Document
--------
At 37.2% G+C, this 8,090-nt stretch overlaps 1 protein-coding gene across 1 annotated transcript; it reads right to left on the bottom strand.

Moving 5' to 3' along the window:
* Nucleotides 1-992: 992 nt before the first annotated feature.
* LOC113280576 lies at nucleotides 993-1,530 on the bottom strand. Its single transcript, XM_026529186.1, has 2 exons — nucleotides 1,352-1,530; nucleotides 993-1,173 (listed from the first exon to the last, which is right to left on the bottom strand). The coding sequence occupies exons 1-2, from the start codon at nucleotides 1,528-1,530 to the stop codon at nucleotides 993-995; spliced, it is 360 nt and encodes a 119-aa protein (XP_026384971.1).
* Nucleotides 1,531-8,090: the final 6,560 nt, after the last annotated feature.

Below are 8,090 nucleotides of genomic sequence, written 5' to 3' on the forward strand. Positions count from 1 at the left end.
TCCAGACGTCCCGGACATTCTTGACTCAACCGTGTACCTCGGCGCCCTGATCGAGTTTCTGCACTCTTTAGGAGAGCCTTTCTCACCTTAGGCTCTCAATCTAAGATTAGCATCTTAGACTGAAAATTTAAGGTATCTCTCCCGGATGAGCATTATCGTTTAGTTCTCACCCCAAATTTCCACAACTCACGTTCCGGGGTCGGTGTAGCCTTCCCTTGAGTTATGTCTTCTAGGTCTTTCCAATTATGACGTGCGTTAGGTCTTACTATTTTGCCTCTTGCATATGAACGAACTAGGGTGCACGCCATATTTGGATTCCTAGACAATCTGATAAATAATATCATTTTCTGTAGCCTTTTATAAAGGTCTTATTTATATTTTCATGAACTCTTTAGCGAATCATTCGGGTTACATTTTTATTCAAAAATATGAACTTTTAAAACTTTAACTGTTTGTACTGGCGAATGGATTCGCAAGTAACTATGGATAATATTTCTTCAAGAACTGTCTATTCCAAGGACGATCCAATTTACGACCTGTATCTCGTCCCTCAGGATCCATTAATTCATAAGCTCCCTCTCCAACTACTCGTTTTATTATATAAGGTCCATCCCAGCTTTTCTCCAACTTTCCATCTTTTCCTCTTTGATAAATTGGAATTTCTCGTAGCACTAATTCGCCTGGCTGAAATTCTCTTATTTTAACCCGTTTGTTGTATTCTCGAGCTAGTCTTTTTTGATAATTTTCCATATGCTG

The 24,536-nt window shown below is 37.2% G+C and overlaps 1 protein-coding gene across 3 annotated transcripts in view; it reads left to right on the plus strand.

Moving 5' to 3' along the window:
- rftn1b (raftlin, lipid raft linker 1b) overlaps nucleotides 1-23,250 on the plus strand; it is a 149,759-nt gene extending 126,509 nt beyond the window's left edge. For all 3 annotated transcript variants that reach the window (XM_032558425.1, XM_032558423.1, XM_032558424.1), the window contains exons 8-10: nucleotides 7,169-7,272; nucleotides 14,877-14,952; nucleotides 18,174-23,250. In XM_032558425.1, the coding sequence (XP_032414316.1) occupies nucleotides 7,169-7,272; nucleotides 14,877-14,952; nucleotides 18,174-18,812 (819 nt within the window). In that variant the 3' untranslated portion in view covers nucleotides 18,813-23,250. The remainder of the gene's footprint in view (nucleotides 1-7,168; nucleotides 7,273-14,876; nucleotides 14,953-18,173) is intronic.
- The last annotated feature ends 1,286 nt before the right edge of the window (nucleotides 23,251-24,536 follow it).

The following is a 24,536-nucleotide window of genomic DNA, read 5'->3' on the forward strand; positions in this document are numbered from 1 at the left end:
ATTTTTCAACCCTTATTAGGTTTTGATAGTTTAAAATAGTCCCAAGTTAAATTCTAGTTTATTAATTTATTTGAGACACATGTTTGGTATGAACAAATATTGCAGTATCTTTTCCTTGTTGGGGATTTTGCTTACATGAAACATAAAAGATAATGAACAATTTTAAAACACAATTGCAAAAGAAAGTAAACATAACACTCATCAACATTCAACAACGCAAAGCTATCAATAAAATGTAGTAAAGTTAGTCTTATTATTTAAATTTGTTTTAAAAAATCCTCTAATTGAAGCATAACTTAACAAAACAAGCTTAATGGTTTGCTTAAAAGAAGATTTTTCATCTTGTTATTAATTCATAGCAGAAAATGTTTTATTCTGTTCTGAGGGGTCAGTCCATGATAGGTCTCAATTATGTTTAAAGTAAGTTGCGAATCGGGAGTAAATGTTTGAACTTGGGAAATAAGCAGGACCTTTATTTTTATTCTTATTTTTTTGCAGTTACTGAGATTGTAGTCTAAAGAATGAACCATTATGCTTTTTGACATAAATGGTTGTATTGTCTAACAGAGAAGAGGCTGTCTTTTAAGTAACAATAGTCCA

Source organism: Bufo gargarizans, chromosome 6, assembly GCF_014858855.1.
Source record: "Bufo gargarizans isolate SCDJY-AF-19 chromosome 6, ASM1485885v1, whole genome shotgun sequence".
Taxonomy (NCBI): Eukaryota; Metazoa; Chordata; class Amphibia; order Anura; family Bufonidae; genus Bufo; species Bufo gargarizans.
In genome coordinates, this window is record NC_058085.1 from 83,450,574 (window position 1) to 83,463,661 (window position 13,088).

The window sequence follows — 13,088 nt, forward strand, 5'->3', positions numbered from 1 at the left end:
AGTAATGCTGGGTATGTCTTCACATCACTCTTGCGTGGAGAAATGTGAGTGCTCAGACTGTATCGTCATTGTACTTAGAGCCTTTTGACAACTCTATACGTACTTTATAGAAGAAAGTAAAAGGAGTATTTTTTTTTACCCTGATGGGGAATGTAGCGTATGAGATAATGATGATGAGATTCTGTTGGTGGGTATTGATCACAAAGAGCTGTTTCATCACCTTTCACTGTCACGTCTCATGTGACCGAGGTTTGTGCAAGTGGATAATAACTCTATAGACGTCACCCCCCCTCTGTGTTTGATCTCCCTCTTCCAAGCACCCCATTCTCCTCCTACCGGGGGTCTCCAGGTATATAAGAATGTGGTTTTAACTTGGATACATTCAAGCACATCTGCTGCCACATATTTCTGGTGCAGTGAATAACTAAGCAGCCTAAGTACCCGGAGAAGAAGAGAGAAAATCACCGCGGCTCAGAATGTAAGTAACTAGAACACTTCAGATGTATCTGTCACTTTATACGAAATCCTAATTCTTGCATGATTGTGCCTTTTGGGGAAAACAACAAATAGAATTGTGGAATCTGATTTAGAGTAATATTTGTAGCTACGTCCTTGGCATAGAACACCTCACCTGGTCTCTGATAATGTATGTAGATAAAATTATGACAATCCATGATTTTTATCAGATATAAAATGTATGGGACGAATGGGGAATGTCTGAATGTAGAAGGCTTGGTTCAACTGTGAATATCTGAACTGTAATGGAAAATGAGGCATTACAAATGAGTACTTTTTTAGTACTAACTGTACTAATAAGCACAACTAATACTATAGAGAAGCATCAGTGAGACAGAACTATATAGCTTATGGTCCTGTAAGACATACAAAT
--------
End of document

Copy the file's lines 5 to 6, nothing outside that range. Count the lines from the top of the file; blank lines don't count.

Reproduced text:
* Nucleotides 1,531-8,090: the final 6,560 nt, after the last annotated feature.

Below are 8,090 nucleotides of genomic sequence, written 5' to 3' on the forward strand. Positions count from 1 at the left end.